Aptos, Carmel, MPC (just berries and jams)
The Prevedelli Family grows 28 varieties of certified organic apples including many heirloom apples. Some of the varieties include Mutsu, Gravenstein, Honeycrisp, Gala, Jonagold, Braeburn, Pippin and Fuji. In addition to apples, they grow Asian and American heritage pears such as Warren and Bosc. A wide variety of berries are also grown on the farm including blackberries, boysenberries, olallieberries, marionberries, loganberries and raspberries.
Prevedelli Farms also produces delicious preserves, jams and sauces made with their certified organic fruit. Some of their offerings include Traffic Jam, Raspberry, Very Berry and Boysenberry. Other scrumptious items include Apple Butter, Smokey Blackberry Chipotle Sauce and Sweet Heat, a berry-pepper jelly. Gift packs are available.
Prevedelli Farms is a fourth-generation family farm that has been operating in Watsonville for over 60 years. The farm was originally established on Old San Jose Road in Soquel in the 1920s. Geri’s grandfather Arturo Prevedelli, who emigrated from Italy in the early 1900s, started it.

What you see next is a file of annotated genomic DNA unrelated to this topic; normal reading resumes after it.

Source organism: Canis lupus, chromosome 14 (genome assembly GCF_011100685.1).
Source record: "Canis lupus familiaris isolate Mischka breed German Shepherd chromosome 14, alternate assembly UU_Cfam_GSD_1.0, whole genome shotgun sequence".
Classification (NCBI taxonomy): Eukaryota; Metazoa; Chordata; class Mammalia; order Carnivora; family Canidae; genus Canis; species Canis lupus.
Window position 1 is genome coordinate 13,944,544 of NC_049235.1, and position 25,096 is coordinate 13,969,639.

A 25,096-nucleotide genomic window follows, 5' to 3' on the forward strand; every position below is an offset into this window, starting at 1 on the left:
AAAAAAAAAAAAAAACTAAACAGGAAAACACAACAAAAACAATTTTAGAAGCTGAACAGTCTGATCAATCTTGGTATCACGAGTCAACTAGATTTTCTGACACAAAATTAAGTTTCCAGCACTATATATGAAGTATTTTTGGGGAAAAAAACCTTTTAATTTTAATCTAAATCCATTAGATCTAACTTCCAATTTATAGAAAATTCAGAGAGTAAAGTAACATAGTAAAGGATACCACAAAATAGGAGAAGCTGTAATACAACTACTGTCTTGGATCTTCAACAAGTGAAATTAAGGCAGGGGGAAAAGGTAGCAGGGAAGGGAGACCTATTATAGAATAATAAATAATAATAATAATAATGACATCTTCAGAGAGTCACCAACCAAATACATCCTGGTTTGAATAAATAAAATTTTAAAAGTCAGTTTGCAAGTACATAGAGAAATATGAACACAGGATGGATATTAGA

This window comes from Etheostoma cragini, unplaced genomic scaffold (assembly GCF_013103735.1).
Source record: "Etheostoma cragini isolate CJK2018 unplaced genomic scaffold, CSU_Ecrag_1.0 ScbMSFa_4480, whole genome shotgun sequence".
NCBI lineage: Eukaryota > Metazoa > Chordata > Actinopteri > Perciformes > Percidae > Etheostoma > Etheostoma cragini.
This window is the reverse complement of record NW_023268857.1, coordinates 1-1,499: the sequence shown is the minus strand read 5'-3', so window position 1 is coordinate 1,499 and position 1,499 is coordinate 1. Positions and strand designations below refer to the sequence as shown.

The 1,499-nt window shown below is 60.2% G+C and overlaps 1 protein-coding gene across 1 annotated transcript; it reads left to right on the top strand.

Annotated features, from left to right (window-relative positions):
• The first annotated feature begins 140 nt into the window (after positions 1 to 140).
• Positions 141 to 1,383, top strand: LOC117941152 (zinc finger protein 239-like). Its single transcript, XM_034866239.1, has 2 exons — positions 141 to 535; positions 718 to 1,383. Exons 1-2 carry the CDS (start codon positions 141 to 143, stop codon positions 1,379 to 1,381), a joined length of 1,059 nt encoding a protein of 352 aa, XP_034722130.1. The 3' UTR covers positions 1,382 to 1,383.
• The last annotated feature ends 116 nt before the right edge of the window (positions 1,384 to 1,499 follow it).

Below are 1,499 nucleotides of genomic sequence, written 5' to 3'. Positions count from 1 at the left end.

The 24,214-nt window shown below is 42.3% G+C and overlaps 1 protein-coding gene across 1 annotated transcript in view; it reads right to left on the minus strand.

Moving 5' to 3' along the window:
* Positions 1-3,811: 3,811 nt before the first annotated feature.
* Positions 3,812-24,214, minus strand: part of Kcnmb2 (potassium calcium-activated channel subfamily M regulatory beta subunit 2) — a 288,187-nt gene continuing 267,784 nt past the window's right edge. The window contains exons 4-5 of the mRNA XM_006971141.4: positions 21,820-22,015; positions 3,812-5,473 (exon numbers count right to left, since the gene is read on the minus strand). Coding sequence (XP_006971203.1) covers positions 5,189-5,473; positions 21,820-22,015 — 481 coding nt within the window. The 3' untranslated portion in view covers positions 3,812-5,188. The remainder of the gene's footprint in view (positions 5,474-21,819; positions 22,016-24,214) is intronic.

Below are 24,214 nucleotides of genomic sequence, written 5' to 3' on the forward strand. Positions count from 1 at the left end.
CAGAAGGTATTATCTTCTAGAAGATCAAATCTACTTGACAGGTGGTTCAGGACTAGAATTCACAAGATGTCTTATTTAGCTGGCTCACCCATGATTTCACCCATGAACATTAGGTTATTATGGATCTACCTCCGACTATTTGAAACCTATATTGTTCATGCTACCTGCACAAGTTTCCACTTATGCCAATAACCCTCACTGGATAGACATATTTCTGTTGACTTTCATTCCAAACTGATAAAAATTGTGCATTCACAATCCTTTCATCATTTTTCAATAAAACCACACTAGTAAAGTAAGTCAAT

All of the Prevedelli’s fruit and vegetables are certified organically grown. Their apples, pears, and berries are picked by hand at peak ripeness for full flavor. Berries are available starting in late spring and into summer. Apples are harvested from July through November. The large variety of apples grown enables the farmers to keep up with the apple harvest, as they ripen at different times.
Stop by and you will get a warm welcome from Geri and her husband Sam. They enjoy getting to know their customers. One of them is always free to answer your questions. Be sure to try a few varieties of apples you may not be familiar with, and pick up recipe cards for applesauce, apple pie, and other delights.
Confused about apple varieties? The Prevedelli’s have an excellent apple reference chart on their website that includes detailed information about all of the apples grown in the Watsonville area, including many of the heirloom varieties, along with harvest times, flavor profiles, and whether it’s good for eating, cooking or drying.